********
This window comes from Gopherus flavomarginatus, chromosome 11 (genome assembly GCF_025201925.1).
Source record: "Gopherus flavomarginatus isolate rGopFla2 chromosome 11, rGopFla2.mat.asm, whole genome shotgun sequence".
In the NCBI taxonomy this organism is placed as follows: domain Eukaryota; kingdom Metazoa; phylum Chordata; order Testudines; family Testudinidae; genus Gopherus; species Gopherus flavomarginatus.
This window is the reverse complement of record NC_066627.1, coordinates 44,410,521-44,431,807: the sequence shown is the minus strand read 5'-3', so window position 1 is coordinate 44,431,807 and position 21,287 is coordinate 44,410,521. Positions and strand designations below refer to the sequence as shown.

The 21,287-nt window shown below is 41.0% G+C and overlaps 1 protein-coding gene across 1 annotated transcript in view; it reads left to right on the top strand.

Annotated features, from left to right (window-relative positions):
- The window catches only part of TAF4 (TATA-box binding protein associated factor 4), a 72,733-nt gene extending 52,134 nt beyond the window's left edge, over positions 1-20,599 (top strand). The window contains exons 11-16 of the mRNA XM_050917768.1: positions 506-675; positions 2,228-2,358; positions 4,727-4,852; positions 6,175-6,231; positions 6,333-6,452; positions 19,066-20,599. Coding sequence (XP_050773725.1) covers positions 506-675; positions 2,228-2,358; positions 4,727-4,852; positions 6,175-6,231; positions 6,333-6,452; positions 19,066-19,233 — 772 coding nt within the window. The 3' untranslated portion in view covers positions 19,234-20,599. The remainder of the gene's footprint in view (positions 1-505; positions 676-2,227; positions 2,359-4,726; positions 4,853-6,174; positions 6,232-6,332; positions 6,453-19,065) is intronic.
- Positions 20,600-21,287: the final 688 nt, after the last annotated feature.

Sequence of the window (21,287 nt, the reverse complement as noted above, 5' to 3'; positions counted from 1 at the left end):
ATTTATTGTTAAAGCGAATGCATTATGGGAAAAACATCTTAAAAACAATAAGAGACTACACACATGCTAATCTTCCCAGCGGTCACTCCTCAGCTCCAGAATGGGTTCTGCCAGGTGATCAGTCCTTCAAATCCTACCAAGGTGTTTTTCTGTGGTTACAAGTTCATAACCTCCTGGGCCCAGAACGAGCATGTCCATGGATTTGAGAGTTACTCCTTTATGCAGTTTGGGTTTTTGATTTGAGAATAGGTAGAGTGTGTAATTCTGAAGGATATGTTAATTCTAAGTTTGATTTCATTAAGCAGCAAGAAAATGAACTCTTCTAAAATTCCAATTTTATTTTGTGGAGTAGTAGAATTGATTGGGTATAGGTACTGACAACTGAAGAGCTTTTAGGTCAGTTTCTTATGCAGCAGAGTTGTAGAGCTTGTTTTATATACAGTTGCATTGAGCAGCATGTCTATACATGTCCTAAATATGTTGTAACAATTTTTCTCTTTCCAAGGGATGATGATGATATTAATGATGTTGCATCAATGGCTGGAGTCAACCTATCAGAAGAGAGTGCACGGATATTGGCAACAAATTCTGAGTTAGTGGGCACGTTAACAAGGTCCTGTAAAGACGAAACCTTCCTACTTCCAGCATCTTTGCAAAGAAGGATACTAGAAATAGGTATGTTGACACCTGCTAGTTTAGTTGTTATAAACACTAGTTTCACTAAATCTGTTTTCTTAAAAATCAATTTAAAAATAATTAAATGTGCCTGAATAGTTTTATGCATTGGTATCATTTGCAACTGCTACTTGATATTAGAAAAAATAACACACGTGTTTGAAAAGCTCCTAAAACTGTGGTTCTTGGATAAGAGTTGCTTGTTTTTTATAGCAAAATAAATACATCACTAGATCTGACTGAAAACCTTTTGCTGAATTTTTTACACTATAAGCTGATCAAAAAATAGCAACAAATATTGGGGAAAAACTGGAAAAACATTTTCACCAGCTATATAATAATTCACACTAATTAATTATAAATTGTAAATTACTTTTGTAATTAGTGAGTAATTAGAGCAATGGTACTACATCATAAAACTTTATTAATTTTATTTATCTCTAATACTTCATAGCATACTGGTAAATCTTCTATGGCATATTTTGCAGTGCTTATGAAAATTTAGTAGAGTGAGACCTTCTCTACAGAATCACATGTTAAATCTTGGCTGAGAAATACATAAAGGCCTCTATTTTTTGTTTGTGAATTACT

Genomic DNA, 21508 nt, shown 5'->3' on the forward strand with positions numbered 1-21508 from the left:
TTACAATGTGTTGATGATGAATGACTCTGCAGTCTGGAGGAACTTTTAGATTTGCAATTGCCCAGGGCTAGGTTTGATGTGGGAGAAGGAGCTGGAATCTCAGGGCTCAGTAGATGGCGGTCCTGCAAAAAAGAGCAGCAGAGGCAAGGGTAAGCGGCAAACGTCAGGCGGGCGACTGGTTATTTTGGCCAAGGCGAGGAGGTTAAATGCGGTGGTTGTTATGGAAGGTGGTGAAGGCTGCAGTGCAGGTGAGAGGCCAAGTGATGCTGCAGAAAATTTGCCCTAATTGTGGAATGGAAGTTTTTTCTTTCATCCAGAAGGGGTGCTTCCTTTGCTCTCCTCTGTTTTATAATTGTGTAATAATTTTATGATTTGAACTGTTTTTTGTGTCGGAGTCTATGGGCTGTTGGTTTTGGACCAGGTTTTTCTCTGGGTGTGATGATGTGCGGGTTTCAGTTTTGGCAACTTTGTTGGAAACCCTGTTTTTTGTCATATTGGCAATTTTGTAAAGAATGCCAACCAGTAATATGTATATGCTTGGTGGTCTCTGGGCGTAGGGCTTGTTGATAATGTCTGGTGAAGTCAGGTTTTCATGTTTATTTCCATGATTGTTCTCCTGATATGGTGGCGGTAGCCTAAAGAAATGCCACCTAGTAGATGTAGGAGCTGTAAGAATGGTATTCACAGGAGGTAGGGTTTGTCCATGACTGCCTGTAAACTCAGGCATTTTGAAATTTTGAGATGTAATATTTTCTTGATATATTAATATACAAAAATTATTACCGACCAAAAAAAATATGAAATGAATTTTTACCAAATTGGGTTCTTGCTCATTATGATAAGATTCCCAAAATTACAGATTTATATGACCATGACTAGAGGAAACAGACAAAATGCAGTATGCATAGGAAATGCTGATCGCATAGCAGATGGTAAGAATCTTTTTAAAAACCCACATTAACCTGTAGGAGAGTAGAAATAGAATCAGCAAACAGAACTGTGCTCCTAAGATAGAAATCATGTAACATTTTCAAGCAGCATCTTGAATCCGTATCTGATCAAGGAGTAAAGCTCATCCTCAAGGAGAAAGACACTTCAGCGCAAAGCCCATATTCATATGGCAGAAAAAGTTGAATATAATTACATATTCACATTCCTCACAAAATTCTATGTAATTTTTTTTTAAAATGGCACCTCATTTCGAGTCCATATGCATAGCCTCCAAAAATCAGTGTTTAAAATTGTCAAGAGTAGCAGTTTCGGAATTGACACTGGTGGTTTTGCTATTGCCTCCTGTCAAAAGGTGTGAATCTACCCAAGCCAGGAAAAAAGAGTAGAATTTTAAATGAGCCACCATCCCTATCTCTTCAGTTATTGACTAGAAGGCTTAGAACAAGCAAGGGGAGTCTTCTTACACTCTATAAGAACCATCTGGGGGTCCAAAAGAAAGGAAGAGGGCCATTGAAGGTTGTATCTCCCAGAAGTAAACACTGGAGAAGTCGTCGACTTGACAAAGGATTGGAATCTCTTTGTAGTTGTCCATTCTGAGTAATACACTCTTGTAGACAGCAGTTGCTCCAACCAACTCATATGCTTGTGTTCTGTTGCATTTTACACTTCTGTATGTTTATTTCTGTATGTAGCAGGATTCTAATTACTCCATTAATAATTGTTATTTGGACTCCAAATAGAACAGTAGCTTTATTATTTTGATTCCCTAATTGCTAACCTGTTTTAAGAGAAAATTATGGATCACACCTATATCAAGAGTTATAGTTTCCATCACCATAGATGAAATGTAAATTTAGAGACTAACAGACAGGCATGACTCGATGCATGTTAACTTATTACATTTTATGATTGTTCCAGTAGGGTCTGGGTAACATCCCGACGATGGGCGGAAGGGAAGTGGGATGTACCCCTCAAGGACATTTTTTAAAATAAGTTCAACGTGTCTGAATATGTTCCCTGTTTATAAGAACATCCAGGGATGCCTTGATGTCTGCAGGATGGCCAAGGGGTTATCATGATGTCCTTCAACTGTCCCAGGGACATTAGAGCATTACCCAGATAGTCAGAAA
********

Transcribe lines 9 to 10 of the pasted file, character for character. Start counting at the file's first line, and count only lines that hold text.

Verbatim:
Sequence of the window (21,287 nt, the reverse complement as noted above, 5' to 3'; positions counted from 1 at the left end):
ATTTATTGTTAAAGCGAATGCATTATGGGAAAAACATCTTAAAAACAATAAGAGACTACACACATGCTAATCTTCCCAGCGGTCACTCCTCAGCTCCAGAATGGGTTCTGCCAGGTGATCAGTCCTTCAAATCCTACCAAGGTGTTTTTCTGTGGTTACAAGTTCATAACCTCCTGGGCCCAGAACGAGCATGTCCATGGATTTGAGAGTTACTCCTTTATGCAGTTTGGGTTTTTGATTTGAGAATAGGTAGAGTGTGTAATTCTGAAGGATATGTTAATTCTAAGTTTGATTTCATTAAGCAGCAAGAAAATGAACTCTTCTAAAATTCCAATTTTATTTTGTGGAGTAGTAGAATTGATTGGGTATAGGTACTGACAACTGAAGAGCTTTTAGGTCAGTTTCTTATGCAGCAGAGTTGTAGAGCTTGTTTTATATACAGTTGCATTGAGCAGCATGTCTATACATGTCCTAAATATGTTGTAACAATTTTTCTCTTTCCAAGGGATGATGATGATATTAATGATGTTGCATCAATGGCTGGAGTCAACCTATCAGAAGAGAGTGCACGGATATTGGCAACAAATTCTGAGTTAGTGGGCACGTTAACAAGGTCCTGTAAAGACGAAACCTTCCTACTTCCAGCATCTTTGCAAAGAAGGATACTAGAAATAGGTATGTTGACACCTGCTAGTTTAGTTGTTATAAACACTAGTTTCACTAAATCTGTTTTCTTAAAAATCAATTTAAAAATAATTAAATGTGCCTGAATAGTTTTATGCATTGGTATCATTTGCAACTGCTACTTGATATTAGAAAAAATAACACACGTGTTTGAAAAGCTCCTAAAACTGTGGTTCTTGGATAAGAGTTGCTTGTTTTTTATAGCAAAATAAATACATCACTAGATCTGACTGAAAACCTTTTGCTGAATTTTTTACACTATAAGCTGATCAAAAAATAGCAACAAATATTGGGGAAAAACTGGAAAAACATTTTCACCAGCTATATAATAATTCACACTAATTAATTATAAATTGTAAATTACTTTTGTAATTAGTGAGTAATTAGAGCAATGGTACTACATCATAAAACTTTATTAATTTTATTTATCTCTAATACTTCATAGCATACTGGTAAATCTTCTATGGCATATTTTGCAGTGCTTATGAAAATTTAGTAGAGTGAGACCTTCTCTACAGAATCACATGTTAAATCTTGGCTGAGAAATACATAAAGGCCTCTATTTTTTGTTTGTGAATTACT